Procrastination is like bad signal or crappy Wi-Fi. Everyone deals with it, but most of us don’t understand how it works. Here’s the key: It’s not that you have a problem saying yes to the thing you’re supposed to be doing right now. The problem is you can’t say no to everything else.
It’s not always the same for everyone! What you call procrastination may be what I’d call a lack of motivation. Brains are weird and we can’t really shoehorn everything into one or two words (or disorders) like we do. Even this article, for as much as I attempted to describe the nuance, can’t ever be fully accurate.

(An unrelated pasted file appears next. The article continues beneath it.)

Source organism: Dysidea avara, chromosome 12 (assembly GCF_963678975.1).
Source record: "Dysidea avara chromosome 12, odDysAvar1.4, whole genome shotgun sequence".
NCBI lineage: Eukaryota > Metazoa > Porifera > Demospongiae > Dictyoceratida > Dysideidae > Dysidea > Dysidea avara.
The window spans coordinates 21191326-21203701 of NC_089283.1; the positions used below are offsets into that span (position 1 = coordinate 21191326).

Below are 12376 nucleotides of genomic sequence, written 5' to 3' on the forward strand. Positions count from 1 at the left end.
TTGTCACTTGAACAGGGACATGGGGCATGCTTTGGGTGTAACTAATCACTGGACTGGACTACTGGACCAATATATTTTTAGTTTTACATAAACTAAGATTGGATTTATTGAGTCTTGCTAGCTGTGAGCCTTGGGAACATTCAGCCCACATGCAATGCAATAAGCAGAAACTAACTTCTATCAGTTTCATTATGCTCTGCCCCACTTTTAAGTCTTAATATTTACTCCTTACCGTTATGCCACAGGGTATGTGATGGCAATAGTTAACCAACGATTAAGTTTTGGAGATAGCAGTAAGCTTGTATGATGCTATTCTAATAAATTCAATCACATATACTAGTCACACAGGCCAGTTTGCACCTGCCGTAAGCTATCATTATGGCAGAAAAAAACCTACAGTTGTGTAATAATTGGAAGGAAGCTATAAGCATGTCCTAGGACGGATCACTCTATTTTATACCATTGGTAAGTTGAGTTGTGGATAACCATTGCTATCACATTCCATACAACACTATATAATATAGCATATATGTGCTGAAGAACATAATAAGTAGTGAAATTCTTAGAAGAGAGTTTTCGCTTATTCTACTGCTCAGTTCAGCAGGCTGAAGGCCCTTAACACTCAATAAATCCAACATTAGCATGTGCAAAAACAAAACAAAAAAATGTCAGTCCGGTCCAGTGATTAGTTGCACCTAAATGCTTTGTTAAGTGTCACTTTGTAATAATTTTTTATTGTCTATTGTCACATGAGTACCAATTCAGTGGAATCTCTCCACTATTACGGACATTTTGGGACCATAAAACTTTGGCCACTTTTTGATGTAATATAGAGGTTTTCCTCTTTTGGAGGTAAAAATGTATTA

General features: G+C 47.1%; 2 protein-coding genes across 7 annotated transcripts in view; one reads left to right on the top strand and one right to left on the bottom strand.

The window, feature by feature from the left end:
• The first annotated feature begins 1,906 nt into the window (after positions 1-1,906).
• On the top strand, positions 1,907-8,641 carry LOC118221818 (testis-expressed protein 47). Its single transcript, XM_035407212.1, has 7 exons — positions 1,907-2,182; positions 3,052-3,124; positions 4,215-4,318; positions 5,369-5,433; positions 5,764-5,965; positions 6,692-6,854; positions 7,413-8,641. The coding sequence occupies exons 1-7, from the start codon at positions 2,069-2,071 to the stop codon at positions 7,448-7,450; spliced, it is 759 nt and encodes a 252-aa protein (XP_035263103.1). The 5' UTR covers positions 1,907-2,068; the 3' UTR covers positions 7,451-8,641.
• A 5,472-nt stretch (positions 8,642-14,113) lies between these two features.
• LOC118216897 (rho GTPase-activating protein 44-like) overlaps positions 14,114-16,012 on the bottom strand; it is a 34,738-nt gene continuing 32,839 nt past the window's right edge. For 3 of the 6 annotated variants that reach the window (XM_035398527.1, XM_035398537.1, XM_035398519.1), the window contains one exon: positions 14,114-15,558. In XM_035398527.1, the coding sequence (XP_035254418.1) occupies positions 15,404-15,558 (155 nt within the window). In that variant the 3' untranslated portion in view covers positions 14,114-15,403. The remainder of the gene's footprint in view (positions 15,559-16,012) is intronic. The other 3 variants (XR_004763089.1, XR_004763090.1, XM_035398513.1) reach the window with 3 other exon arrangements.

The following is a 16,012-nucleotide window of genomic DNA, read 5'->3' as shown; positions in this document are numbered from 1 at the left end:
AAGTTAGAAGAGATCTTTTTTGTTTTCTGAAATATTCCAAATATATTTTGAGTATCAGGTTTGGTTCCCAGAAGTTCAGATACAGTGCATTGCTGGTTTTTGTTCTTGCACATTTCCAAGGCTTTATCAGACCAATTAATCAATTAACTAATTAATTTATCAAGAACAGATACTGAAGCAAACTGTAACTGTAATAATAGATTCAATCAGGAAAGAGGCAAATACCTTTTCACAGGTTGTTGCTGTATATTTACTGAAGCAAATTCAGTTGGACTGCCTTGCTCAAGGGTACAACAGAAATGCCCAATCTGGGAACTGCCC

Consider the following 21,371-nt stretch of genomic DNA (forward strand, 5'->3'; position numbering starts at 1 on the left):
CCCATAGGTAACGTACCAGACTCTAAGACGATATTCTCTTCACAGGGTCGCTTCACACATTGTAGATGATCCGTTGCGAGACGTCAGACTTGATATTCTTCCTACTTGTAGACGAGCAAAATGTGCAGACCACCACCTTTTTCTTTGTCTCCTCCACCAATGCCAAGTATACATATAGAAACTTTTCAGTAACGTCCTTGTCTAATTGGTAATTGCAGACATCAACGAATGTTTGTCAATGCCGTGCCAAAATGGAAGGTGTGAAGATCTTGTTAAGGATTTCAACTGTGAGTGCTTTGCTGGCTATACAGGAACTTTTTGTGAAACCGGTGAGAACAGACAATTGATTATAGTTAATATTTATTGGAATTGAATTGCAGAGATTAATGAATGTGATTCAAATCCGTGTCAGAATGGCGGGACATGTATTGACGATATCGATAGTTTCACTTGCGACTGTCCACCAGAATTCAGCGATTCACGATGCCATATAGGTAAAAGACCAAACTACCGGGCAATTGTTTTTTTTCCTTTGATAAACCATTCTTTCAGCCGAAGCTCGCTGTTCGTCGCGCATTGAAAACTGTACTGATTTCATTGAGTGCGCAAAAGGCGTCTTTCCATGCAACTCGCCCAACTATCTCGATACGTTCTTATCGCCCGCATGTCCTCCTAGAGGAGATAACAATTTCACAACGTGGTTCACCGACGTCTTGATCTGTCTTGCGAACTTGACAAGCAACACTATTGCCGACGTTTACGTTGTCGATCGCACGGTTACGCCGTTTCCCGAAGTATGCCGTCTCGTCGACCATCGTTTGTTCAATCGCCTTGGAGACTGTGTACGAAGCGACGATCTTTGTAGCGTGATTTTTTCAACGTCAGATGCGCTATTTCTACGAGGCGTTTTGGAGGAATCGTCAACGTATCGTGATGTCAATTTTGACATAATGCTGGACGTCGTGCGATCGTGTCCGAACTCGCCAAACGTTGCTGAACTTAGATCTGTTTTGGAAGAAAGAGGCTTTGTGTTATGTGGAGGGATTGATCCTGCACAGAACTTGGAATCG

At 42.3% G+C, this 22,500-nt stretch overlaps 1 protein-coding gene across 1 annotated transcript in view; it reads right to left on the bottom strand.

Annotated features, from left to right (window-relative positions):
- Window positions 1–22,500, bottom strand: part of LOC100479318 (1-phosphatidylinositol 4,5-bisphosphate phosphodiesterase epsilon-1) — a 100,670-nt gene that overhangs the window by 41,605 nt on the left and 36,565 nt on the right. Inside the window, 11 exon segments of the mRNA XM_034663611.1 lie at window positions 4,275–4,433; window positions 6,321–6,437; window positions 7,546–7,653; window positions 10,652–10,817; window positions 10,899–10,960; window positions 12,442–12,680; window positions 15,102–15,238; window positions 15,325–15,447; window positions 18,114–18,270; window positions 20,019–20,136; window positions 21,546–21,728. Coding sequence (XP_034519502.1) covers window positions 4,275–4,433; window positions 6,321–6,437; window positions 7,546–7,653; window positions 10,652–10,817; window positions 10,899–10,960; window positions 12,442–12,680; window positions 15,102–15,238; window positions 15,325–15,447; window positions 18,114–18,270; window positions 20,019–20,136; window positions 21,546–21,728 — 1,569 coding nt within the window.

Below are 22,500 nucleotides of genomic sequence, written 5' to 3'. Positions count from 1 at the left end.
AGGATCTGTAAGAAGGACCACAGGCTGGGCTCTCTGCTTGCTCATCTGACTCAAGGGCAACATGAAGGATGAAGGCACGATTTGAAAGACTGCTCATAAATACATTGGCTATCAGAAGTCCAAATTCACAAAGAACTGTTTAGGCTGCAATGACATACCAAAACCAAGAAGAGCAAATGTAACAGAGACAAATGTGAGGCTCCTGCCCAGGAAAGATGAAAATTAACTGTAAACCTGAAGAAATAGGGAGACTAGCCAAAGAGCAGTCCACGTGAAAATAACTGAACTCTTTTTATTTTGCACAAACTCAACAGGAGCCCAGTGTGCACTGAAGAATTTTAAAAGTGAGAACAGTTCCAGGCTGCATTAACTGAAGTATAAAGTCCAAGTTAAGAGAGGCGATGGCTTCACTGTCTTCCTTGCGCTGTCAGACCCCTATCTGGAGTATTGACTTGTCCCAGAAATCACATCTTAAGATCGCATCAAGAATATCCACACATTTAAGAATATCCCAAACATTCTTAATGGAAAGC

If your problem is that even when you have nothing else distracting you, you still can’t bring yourself to do it, then the problem may have less to do with your impulses and more to do with your motivation. Maybe ask yourself why that is. Do you dread the work no matter the circumstances? Maybe you need different work. Do you have trouble mustering the motivation to do anything? Maybe you’re suffering from some form of depression.
Frankly, “procrastination” is a pretty generic term. I’ve found in my life that the biggest problems I have aren’t that I hate the thing I’m doing. It’s that I like some other thing more, and its rewards are more immediate. Your mileage may vary, though! No matter how you break it down, though, the best way to beat your procrastination problem is to examine the way your brain thinks about it.